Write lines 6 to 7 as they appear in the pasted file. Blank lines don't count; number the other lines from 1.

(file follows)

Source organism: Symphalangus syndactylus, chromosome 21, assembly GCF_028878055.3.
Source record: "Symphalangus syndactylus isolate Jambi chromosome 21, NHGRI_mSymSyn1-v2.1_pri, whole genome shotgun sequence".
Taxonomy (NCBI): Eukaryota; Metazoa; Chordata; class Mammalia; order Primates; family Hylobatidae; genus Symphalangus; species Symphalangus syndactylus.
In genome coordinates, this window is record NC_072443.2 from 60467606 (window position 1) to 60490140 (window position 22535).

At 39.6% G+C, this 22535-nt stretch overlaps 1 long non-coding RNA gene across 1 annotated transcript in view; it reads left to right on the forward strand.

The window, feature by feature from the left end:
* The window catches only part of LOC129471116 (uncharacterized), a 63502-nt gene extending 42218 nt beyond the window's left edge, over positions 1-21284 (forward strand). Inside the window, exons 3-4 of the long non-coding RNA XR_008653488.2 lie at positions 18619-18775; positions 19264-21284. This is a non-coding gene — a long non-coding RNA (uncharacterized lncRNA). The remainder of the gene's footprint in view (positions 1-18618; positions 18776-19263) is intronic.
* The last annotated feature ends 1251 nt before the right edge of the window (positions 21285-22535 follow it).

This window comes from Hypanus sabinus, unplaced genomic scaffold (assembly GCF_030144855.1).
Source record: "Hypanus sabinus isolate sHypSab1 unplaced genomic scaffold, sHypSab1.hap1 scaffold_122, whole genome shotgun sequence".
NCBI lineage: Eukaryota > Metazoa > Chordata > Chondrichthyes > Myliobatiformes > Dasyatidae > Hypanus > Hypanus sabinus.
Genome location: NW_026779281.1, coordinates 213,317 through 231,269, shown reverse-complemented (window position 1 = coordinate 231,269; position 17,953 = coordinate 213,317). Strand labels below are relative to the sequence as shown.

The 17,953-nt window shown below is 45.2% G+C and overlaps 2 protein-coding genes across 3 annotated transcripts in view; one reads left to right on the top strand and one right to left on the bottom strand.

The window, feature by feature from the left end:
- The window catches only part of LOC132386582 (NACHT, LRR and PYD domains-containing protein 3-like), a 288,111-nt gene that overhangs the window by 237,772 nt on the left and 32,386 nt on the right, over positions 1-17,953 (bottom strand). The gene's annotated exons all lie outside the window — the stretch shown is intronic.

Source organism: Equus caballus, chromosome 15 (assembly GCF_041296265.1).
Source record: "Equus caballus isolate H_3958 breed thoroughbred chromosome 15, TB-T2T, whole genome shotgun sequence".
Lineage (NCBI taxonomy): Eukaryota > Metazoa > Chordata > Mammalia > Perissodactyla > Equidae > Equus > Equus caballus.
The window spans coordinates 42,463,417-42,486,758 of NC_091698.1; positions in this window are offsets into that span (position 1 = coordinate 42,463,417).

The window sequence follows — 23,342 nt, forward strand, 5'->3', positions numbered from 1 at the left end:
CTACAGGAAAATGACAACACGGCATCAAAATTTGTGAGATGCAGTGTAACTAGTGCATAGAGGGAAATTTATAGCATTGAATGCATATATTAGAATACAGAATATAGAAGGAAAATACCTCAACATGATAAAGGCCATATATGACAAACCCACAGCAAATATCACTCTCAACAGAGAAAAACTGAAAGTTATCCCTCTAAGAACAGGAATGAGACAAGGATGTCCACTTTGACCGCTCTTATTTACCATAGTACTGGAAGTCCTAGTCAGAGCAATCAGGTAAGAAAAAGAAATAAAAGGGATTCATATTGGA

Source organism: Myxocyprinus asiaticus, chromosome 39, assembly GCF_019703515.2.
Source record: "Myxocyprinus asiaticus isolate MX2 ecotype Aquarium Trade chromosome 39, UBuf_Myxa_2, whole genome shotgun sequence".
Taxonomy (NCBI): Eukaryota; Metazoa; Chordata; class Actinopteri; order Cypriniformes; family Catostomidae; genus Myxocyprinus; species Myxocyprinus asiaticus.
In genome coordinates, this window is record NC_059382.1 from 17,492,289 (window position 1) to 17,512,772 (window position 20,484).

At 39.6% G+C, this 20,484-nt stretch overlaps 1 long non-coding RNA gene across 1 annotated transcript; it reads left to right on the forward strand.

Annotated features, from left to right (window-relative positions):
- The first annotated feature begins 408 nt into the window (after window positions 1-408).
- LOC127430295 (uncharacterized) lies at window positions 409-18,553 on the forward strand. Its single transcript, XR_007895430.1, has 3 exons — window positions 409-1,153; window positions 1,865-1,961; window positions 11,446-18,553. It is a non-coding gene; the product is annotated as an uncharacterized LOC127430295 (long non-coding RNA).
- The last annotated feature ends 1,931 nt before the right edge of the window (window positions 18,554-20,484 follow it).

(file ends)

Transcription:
The window, feature by feature from the left end:
* The window catches only part of LOC129471116 (uncharacterized), a 63502-nt gene extending 42218 nt beyond the window's left edge, over positions 1-21284 (forward strand). Inside the window, exons 3-4 of the long non-coding RNA XR_008653488.2 lie at positions 18619-18775; positions 19264-21284. This is a non-coding gene — a long non-coding RNA (uncharacterized lncRNA). The remainder of the gene's footprint in view (positions 1-18618; positions 18776-19263) is intronic.